(SPOKANE, Wash.) – Not so long ago, American Indian tribes from throughout the region met regularly along the north bank of the Spokane River where the Gonzaga University School of Law now sits. Little wonder then that the Law School site and a spot near the Spokane Falls a mile west along the serpentine river remain places of great cultural and historical significance for American Indians. Fittingly, the Gonzaga Law School has launched its new Federal Indian Law Program, which aims to nurture the development of Gonzaga Law School students, American Indian governments, and Alaska Native regional corporations and native villages, all for the benefit of American Indian people and Alaska natives, Law School Dean Earl Martin said today.
Gonzaga University School of Law
For students, the program will focus on providing a theoretical and practical education that will equip graduates with the knowledge and skills in federal Indian law necessary to become highly effective attorneys. For American Indian governments, Alaska Native regional corporations and native villages, the program will focus on the analysis and development of tribal public policy as it impacts the economic, judicial, health-care, natural resources, environmental, and educational needs of indigenous people. The program also will focus on developing policies that will reflect the rule of tribal law and foster government that promotes justice for tribal members by strengthening the long-term vitality of Indian government within the American political system.
(Photo: Jennifer Raudebaugh)
The initiative, identified through the school’s strategic planning exercises in 2006 and 2007, will continue Gonzaga’s historic mission by offering education to benefit American Indians, American Indian tribes, Alaska natives, and non-Indians interested in the needs of American Indian and indigenous communities.
The Federal Indian Law Program will be directed by Professor Joshua Jay Kanassatega who came to Gonzaga in October 2008. Kanassatega practiced law as an associate and shareholder at Leonard, Street and Deinard in Minneapolis for the previous 18 years. His legal experience focused on commercial litigation, where he represented clients in governmental, regulatory and parallel proceedings. Kanassatega also has extensive experience counseling clients regarding their commercial transactions with American Indian tribes, agencies and tribally controlled community colleges.
The program began its first phase in June 2008 with the launch of the Federal Indian Law Clinic at University Legal Assistance. This clinic, created in partnership with the Kalispel Tribe of Indians, gives law students the opportunity to enhance their education by representing members of the Kalispel Tribe in civil and criminal matters within the Kalispel and Washington state courts.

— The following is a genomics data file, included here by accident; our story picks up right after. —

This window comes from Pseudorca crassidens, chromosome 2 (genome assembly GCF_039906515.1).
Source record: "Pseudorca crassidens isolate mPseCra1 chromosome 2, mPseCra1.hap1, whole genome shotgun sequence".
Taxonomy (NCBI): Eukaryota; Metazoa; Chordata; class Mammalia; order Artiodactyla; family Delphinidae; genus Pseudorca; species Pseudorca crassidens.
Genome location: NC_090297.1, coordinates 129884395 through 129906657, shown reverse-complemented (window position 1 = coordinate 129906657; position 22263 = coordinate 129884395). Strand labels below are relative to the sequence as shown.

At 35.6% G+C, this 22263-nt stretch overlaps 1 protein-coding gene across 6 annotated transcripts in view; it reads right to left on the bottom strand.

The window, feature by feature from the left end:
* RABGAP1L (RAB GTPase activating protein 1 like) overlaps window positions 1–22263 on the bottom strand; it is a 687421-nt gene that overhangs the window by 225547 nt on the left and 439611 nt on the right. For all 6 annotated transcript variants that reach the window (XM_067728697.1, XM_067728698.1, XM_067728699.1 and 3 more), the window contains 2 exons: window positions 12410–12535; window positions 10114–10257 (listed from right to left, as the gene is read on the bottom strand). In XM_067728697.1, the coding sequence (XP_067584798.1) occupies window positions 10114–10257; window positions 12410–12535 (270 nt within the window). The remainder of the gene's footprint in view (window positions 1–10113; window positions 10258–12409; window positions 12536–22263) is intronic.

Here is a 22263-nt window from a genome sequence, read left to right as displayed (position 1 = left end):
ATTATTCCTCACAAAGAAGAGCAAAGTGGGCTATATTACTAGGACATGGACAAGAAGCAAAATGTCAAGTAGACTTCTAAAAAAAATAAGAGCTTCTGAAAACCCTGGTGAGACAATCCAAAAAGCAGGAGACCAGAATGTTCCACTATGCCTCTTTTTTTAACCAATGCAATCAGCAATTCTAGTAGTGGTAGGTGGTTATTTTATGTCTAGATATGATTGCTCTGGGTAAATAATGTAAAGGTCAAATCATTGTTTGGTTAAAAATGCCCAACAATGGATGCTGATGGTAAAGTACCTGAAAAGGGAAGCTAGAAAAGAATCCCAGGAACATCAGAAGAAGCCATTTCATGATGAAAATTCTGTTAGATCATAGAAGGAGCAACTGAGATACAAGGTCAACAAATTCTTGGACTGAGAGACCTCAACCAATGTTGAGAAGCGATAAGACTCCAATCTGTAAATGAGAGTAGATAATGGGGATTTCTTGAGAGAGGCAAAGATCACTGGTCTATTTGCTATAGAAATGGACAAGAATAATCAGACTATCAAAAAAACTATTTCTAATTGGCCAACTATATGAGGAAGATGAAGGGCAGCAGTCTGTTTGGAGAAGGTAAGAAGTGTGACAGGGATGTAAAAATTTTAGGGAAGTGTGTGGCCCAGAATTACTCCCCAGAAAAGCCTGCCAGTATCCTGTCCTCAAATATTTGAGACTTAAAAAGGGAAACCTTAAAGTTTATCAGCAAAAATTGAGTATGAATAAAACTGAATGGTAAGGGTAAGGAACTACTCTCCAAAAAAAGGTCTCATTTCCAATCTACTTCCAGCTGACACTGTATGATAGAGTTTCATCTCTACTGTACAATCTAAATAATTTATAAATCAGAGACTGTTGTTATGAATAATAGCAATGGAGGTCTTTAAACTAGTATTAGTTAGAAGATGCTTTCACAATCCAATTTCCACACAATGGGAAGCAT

The second phase of the program is set to begin next month with creation of a public policy institute known as the Institute for Development of Economic Policy for Indigenous People. This Institute will develop policies to advance principles of economic self-determination for indigenous people. Among its first efforts, the Institute will begin a three-year demonstration project in September, focused on development of economic policies and laws by the appropriate tribal and/or state government entities.
Participants are expected to represent four to five American Indian tribes and two Alaska Native regional corporations and associated villages.
Further phases of the Indian Law Program will include curriculum development, continued education programs and enhancement of the school’s efforts to recruit American Indian and Native Alaskan students. The program will be assisted by an advisory board comprised of representatives from 10 Inland Northwest tribes, geographically located in four states:
- Washington: Confederated Tribes and Bands of the Yakama Nation, Confederated Tribes of the Colville Reservation, Kalispel Tribe of Indians and Spokane Tribe of Indians;
- Idaho: Coeur d’Alene Tribes, Kootenai Tribe of Idaho and Nez Perce Tribe;
- Oregon: Confederated Tribes of the Umatilla Indian Reservation and Confederated Tribes of Warm Springs;
- Montana: Confederated Salish and Kootenai Tribes.
On Feb. 26-27, the Gonzaga Law School will host the Colville Court of Appeals, the constitutional appellate court of the Confederated Tribes of the Colville Reservation, which will hear oral arguments of counsel in the Law School’s Barbieri Courtroom.
The arguments of counsel are expected to focus on interpreting a Colville statute and constitutional rights of defendants.
For more information, contact Professor Kanassatega at (509) 313-5791.